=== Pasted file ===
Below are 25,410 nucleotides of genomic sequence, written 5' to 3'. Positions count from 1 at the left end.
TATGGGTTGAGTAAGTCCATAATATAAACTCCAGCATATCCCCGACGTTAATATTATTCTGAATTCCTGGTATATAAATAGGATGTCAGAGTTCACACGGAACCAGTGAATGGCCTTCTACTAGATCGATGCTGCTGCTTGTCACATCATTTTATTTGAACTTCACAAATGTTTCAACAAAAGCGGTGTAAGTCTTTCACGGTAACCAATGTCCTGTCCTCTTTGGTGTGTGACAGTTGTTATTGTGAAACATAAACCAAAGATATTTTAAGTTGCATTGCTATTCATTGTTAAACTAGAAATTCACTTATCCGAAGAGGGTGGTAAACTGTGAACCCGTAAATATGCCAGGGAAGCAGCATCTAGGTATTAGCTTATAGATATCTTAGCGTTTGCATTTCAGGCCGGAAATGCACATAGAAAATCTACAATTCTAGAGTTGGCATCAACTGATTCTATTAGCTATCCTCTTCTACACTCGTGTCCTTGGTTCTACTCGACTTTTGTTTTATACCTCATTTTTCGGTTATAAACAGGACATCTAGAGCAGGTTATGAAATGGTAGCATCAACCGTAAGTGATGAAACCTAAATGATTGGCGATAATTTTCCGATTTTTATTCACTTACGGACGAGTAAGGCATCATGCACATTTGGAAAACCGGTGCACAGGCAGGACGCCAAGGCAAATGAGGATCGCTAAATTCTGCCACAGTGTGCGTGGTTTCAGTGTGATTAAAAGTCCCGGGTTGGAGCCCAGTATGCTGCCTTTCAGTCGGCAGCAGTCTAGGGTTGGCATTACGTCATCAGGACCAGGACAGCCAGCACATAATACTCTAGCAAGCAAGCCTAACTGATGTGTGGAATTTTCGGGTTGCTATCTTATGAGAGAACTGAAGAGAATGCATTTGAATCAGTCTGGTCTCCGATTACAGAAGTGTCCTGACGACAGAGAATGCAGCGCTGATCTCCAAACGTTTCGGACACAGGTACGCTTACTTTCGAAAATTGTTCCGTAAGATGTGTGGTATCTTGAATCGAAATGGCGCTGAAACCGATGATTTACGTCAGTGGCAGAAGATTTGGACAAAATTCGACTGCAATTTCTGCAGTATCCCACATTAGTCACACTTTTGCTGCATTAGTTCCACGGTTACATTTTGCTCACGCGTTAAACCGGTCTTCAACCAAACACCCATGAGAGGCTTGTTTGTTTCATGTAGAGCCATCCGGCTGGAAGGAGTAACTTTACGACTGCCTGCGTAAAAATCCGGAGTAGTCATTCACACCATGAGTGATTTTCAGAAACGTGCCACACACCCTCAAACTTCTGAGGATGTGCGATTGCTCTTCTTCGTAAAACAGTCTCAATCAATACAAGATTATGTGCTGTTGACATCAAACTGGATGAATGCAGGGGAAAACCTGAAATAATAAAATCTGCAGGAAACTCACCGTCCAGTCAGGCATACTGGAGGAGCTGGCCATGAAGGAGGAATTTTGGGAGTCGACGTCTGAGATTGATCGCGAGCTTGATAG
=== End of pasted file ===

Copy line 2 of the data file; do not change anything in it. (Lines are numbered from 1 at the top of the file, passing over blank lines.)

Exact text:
TATGGGTTGAGTAAGTCCATAATATAAACTCCAGCATATCCCCGACGTTAATATTATTCTGAATTCCTGGTATATAAATAGGATGTCAGAGTTCACACGGAACCAGTGAATGGCCTTCTACTAGATCGATGCTGCTGCTTGTCACATCATTTTATTTGAACTTCACAAATGTTTCAACAAAAGCGGTGTAAGTCTTTCACGGTAACCAATGTCCTGTCCTCTTTGGTGTGTGACAGTTGTTATTGTGAAACATAAACCAAAGATATTTTAAGTTGCATTGCTATTCATTGTTAAACTAGAAATTCACTTATCCGAAGAGGGTGGTAAACTGTGAACCCGTAAATATGCCAGGGAAGCAGCATCTAGGTATTAGCTTATAGATATCTTAGCGTTTGCATTTCAGGCCGGAAATGCACATAGAAAATCTACAATTCTAGAGTTGGCATCAACTGATTCTATTAGCTATCCTCTTCTACACTCGTGTCCTTGGTTCTACTCGACTTTTGTTTTATACCTCATTTTTCGGTTATAAACAGGACATCTAGAGCAGGTTATGAAATGGTAGCATCAACCGTAAGTGATGAAACCTAAATGATTGGCGATAATTTTCCGATTTTTATTCACTTACGGACGAGTAAGGCATCATGCACATTTGGAAAACCGGTGCACAGGCAGGACGCCAAGGCAAATGAGGATCGCTAAATTCTGCCACAGTGTGCGTGGTTTCAGTGTGATTAAAAGTCCCGGGTTGGAGCCCAGTATGCTGCCTTTCAGTCGGCAGCAGTCTAGGGTTGGCATTACGTCATCAGGACCAGGACAGCCAGCACATAATACTCTAGCAAGCAAGCCTAACTGATGTGTGGAATTTTCGGGTTGCTATCTTATGAGAGAACTGAAGAGAATGCATTTGAATCAGTCTGGTCTCCGATTACAGAAGTGTCCTGACGACAGAGAATGCAGCGCTGATCTCCAAACGTTTCGGACACAGGTACGCTTACTTTCGAAAATTGTTCCGTAAGATGTGTGGTATCTTGAATCGAAATGGCGCTGAAACCGATGATTTACGTCAGTGGCAGAAGATTTGGACAAAATTCGACTGCAATTTCTGCAGTATCCCACATTAGTCACACTTTTGCTGCATTAGTTCCACGGTTACATTTTGCTCACGCGTTAAACCGGTCTTCAACCAAACACCCATGAGAGGCTTGTTTGTTTCATGTAGAGCCATCCGGCTGGAAGGAGTAACTTTACGACTGCCTGCGTAAAAATCCGGAGTAGTCATTCACACCATGAGTGATTTTCAGAAACGTGCCACACACCCTCAAACTTCTGAGGATGTGCGATTGCTCTTCTTCGTAAAACAGTCTCAATCAATACAAGATTATGTGCTGTTGACATCAAACTGGATGAATGCAGGGGAAAACCTGAAATAATAAAATCTGCAGGAAACTCACCGTCCAGTCAGGCATACTGGAGGAGCTGGCCATGAAGGAGGAATTTTGGGAGTCGACGTCTGAGATTGATCGCGAGCTTGATAG